軍, 北핵•미사일 초토화 체계 2020년초 완성키로
The South Korean military plans to bolstering the nation's combat power by 2022.
Part of it involves injecting nearly 2-hundred-10 billion U.S. dollars to reinforce its defense capabilities against imminent threats from up North.
Kim Hyo-sun introduces to us, the revised Mid-term National Defense Blueprint. South Korea's Ministry of National Defense announced Friday its revised Mid-term National Defense Blueprint,... which outlines key spending plans over the next five years.
It calls for strengthening the nation's combat capability against North Korea by early 2020, through the establishment of a "three-axis system."
That refers to the Kill Chain pre-emptive strike system, the Korean Air and Missile Defense... and the Korea Massive Punishment and Retaliation strategy.
The timeline,... the ministry says,... has been shortened by several months.
Under the Kill Chain project, South Korea would pre-emptively strike Pyongyang's nuclear and missile facilities in case of an imminent threat.
For that, the South Korean military will lease spy satellites from foreign countries as soon as early next year,... and ultimately acquire five of its own military satellites by 2022.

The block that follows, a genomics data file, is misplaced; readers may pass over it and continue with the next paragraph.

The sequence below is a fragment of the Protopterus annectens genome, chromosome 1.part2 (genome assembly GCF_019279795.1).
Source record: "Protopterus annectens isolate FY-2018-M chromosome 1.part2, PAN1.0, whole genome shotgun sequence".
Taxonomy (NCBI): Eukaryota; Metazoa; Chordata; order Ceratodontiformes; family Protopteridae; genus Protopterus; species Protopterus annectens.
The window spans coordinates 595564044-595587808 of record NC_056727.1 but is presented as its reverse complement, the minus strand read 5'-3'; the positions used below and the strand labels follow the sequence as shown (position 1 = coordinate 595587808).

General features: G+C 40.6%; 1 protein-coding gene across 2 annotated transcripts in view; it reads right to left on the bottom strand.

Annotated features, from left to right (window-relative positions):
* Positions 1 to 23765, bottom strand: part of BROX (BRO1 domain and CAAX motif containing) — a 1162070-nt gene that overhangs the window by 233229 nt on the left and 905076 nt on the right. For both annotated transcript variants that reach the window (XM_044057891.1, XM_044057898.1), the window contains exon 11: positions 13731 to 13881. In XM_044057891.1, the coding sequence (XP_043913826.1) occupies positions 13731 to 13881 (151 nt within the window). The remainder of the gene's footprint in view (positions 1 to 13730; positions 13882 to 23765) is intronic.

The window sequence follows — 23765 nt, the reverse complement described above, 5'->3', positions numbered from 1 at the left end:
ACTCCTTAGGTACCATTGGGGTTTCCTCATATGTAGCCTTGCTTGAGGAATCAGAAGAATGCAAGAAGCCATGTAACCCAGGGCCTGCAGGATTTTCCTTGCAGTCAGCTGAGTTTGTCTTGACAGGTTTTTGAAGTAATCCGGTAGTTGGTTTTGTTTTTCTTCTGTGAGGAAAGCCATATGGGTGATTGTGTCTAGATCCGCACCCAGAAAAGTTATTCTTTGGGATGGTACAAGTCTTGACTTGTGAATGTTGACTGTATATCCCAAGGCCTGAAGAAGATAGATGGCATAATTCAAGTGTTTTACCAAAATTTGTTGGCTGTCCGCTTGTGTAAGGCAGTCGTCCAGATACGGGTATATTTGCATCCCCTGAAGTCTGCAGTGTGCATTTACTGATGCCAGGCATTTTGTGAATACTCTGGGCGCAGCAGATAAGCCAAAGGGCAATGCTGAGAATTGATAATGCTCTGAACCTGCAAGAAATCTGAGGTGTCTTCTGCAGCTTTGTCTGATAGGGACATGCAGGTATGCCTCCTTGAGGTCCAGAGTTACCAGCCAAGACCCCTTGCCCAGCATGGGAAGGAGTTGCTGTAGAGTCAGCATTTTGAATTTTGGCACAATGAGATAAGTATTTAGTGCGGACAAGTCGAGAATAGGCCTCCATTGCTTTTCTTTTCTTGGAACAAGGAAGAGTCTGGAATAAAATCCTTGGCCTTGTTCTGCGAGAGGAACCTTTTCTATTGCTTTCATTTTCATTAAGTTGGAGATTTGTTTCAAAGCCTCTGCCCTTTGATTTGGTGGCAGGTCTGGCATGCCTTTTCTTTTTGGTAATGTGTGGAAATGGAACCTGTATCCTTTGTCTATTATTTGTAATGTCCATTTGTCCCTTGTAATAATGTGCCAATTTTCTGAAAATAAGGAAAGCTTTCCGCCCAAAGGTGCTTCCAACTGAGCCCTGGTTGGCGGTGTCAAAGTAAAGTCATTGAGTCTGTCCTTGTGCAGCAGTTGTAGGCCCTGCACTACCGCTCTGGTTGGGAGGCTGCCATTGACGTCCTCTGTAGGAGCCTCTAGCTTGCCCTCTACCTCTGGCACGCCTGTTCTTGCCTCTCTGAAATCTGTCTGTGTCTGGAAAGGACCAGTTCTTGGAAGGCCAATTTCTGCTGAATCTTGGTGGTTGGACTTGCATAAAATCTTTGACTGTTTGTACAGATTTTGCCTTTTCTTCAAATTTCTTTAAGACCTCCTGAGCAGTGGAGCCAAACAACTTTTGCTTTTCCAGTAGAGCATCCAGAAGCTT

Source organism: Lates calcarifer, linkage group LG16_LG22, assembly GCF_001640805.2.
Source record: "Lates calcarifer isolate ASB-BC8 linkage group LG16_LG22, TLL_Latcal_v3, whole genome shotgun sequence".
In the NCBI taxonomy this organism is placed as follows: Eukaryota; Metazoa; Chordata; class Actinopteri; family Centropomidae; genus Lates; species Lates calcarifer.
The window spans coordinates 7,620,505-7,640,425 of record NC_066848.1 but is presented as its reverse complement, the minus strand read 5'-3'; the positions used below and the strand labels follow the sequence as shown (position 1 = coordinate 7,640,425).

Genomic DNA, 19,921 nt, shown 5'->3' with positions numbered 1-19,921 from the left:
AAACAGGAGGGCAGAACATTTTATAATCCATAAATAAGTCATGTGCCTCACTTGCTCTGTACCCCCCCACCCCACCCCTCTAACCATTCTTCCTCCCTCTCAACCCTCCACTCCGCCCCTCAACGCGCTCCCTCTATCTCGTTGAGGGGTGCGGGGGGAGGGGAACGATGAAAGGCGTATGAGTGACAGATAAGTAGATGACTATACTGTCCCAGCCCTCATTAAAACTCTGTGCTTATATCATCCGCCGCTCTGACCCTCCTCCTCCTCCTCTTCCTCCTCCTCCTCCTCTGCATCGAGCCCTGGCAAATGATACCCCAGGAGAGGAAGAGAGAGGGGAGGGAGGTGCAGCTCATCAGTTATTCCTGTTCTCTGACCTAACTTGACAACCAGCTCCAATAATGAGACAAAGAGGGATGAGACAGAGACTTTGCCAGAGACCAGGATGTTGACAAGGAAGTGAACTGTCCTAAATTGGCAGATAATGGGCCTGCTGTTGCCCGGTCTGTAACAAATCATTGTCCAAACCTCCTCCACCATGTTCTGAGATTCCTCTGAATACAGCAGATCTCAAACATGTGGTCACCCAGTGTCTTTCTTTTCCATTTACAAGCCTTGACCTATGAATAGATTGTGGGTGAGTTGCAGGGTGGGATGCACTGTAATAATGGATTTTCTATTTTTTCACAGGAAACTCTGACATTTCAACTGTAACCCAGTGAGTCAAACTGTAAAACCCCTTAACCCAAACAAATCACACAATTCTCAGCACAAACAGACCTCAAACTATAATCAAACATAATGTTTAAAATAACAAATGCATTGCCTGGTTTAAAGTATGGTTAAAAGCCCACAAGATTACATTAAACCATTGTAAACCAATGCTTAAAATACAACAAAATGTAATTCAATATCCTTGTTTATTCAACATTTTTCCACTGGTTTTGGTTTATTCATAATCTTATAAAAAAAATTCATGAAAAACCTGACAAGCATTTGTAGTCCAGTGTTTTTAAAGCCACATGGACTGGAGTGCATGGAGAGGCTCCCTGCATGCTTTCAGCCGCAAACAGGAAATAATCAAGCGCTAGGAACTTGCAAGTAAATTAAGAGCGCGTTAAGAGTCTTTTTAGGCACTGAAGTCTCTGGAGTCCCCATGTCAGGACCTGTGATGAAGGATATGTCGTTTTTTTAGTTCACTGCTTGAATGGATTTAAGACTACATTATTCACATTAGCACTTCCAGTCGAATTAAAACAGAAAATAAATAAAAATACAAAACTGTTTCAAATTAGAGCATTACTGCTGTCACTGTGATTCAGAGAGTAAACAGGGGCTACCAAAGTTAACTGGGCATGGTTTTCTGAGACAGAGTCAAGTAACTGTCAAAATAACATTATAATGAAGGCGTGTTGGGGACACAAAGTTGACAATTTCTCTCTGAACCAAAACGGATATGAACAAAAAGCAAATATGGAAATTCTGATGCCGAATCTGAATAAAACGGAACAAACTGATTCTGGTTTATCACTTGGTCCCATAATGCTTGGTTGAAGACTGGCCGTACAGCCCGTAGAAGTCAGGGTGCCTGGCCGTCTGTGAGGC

Additional Patriot missiles will be purchased as part of the Korean Air and Missile Defense project,... which focuses on directly targeting Pyongyang's missiles.
In connection to the Korea Massive Punishment and Retaliation strategy,... which aims at eliminating the regime's leadership,... equipment for special forces will be upgraded.
The ministry plans to spend 238-point-2 trillion won,... or some 210 billion U.S. dollars between 2018 to 2022,... to establish both weapons and monitoring systems to keep an eye on the North's nuclear and missile facilities.
Of this,... 140 billion dollars will go to the operation of military forces and facilities,... while the rest, or some 68-point-5 billion dollars will be spent on bolstering defense capabilities.
The ministry also added that it plans to raise its R&D budget to 8-point-3 percent of total spending in 2022 from the current 6-point-9 percent this year.
Observers say these plans reflect the seriousness of the threats coming from Pyongyang and the urgency of solving the North Korean nuclear issue.
Kim Hyo-sun, Arirang News.
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